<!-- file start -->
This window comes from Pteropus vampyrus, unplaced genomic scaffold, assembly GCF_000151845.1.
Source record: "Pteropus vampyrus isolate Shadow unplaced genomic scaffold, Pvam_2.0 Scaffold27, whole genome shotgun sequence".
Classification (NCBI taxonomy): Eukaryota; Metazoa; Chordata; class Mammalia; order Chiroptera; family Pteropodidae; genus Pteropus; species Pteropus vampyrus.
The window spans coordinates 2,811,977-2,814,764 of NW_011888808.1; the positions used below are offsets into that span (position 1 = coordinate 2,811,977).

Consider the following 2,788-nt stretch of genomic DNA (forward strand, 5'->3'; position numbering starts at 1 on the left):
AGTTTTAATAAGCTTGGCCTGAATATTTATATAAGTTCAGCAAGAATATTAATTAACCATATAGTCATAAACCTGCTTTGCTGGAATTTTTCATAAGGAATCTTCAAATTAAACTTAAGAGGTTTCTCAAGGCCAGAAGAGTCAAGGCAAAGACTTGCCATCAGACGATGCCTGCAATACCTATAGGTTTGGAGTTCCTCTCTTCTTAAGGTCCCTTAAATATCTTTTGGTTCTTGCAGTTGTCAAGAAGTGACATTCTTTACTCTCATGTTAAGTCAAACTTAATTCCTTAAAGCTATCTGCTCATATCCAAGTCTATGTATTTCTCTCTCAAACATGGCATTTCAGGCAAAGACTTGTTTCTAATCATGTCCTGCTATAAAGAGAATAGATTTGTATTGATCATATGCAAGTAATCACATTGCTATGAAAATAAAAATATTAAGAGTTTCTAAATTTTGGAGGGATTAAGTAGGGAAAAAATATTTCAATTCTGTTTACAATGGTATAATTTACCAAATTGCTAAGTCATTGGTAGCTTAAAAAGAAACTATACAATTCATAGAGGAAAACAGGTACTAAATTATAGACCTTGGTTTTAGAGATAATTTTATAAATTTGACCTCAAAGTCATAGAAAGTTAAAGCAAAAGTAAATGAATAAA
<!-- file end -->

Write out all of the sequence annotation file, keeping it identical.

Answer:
This window comes from Pteropus vampyrus, unplaced genomic scaffold, assembly GCF_000151845.1.
Source record: "Pteropus vampyrus isolate Shadow unplaced genomic scaffold, Pvam_2.0 Scaffold27, whole genome shotgun sequence".
Classification (NCBI taxonomy): Eukaryota; Metazoa; Chordata; class Mammalia; order Chiroptera; family Pteropodidae; genus Pteropus; species Pteropus vampyrus.
The window spans coordinates 2,811,977-2,814,764 of NW_011888808.1; the positions used below are offsets into that span (position 1 = coordinate 2,811,977).

Consider the following 2,788-nt stretch of genomic DNA (forward strand, 5'->3'; position numbering starts at 1 on the left):
AGTTTTAATAAGCTTGGCCTGAATATTTATATAAGTTCAGCAAGAATATTAATTAACCATATAGTCATAAACCTGCTTTGCTGGAATTTTTCATAAGGAATCTTCAAATTAAACTTAAGAGGTTTCTCAAGGCCAGAAGAGTCAAGGCAAAGACTTGCCATCAGACGATGCCTGCAATACCTATAGGTTTGGAGTTCCTCTCTTCTTAAGGTCCCTTAAATATCTTTTGGTTCTTGCAGTTGTCAAGAAGTGACATTCTTTACTCTCATGTTAAGTCAAACTTAATTCCTTAAAGCTATCTGCTCATATCCAAGTCTATGTATTTCTCTCTCAAACATGGCATTTCAGGCAAAGACTTGTTTCTAATCATGTCCTGCTATAAAGAGAATAGATTTGTATTGATCATATGCAAGTAATCACATTGCTATGAAAATAAAAATATTAAGAGTTTCTAAATTTTGGAGGGATTAAGTAGGGAAAAAATATTTCAATTCTGTTTACAATGGTATAATTTACCAAATTGCTAAGTCATTGGTAGCTTAAAAAGAAACTATACAATTCATAGAGGAAAACAGGTACTAAATTATAGACCTTGGTTTTAGAGATAATTTTATAAATTTGACCTCAAAGTCATAGAAAGTTAAAGCAAAAGTAAATGAATAAA